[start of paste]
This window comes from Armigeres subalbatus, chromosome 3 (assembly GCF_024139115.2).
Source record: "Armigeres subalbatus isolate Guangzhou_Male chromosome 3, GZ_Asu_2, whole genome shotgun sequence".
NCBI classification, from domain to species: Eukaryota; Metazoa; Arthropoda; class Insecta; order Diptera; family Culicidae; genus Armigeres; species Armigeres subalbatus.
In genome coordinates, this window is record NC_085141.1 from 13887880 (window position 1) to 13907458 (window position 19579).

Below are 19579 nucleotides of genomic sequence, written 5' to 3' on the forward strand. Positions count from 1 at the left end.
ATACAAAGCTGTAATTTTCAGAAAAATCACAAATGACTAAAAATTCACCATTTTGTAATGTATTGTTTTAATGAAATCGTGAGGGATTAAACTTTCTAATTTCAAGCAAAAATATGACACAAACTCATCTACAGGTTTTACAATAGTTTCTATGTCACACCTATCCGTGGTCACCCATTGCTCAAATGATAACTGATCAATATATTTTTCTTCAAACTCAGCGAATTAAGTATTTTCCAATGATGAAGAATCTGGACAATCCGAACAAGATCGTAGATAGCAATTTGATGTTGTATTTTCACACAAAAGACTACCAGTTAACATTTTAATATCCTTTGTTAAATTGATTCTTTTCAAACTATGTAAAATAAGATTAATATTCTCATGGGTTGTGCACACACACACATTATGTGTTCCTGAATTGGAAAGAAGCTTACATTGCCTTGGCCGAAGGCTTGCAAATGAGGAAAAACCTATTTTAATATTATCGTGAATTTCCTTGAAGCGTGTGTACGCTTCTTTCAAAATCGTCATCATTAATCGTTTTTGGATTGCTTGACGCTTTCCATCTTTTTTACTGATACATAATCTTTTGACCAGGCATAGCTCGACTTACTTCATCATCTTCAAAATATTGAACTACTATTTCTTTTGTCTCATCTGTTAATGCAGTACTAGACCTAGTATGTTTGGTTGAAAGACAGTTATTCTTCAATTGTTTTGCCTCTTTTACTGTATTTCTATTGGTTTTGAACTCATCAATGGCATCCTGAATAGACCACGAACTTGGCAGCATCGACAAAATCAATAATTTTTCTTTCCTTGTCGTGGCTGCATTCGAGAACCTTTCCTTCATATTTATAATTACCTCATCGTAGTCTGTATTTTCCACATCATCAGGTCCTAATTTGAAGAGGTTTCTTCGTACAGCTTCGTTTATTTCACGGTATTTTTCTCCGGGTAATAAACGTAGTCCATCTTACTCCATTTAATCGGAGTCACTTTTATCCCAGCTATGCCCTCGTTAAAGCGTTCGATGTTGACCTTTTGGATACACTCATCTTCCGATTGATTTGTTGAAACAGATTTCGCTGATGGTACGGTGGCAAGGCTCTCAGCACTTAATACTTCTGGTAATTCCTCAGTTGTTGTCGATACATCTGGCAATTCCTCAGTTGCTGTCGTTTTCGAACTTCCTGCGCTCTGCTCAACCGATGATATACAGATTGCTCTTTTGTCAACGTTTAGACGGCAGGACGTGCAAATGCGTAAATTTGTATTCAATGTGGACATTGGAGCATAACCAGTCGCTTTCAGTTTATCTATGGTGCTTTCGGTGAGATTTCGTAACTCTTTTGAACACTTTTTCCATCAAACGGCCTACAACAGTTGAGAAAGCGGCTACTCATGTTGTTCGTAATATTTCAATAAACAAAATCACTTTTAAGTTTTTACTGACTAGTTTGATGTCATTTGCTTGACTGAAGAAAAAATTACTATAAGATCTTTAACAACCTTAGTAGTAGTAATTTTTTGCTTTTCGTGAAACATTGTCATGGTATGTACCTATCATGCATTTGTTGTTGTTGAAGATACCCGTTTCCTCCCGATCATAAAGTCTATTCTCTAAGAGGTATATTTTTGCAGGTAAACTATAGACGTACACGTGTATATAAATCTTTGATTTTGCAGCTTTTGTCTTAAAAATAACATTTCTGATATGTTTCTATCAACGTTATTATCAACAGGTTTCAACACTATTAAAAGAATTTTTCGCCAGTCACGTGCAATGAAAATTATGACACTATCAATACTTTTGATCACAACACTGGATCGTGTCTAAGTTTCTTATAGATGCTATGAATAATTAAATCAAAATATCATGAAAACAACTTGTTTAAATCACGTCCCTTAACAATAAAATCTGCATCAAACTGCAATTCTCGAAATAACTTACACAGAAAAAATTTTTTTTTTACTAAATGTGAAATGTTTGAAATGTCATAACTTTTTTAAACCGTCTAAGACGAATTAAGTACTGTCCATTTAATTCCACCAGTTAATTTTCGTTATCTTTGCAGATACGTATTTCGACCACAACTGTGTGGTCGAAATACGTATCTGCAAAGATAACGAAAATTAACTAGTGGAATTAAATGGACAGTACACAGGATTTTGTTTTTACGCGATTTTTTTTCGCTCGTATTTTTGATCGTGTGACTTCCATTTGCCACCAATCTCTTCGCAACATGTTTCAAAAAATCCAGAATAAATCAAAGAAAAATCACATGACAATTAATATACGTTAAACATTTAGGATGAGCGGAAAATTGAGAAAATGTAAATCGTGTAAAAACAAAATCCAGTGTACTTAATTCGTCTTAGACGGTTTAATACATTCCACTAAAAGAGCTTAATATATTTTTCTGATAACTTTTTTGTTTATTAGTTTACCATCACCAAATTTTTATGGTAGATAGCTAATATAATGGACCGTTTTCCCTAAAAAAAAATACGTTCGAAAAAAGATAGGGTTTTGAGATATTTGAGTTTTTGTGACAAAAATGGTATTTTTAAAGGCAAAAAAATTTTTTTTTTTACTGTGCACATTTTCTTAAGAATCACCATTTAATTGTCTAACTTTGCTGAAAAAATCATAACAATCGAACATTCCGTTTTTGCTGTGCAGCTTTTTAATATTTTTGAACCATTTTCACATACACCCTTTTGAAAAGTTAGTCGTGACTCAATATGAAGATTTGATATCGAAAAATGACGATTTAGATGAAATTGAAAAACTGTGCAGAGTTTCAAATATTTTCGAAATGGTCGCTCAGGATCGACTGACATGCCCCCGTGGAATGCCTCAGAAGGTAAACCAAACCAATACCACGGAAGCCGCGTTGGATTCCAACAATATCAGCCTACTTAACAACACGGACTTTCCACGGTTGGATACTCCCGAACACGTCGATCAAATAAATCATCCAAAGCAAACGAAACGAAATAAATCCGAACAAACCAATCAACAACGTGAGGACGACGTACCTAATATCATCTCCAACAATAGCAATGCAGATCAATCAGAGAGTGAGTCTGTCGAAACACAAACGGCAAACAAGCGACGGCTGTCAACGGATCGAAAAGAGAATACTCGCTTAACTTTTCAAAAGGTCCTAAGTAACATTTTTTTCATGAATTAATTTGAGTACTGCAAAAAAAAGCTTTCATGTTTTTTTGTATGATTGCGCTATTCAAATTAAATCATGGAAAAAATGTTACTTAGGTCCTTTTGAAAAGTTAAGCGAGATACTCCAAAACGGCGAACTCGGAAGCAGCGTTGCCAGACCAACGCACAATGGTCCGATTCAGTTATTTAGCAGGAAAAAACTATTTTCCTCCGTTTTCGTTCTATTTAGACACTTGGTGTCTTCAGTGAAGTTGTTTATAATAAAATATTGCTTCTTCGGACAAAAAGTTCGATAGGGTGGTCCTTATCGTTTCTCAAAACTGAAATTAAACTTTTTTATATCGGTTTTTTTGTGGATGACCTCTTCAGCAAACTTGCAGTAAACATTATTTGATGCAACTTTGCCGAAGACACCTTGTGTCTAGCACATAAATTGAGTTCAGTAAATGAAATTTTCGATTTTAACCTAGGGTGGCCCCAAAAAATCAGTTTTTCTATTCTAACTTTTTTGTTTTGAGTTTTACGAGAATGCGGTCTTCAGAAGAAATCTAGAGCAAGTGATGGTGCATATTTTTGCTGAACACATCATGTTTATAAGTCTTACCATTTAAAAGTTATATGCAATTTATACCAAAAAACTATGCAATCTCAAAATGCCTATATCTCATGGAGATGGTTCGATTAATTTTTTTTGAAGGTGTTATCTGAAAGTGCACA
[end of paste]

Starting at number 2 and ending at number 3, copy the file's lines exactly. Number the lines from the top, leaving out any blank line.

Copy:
Source record: "Armigeres subalbatus isolate Guangzhou_Male chromosome 3, GZ_Asu_2, whole genome shotgun sequence".
NCBI classification, from domain to species: Eukaryota; Metazoa; Arthropoda; class Insecta; order Diptera; family Culicidae; genus Armigeres; species Armigeres subalbatus.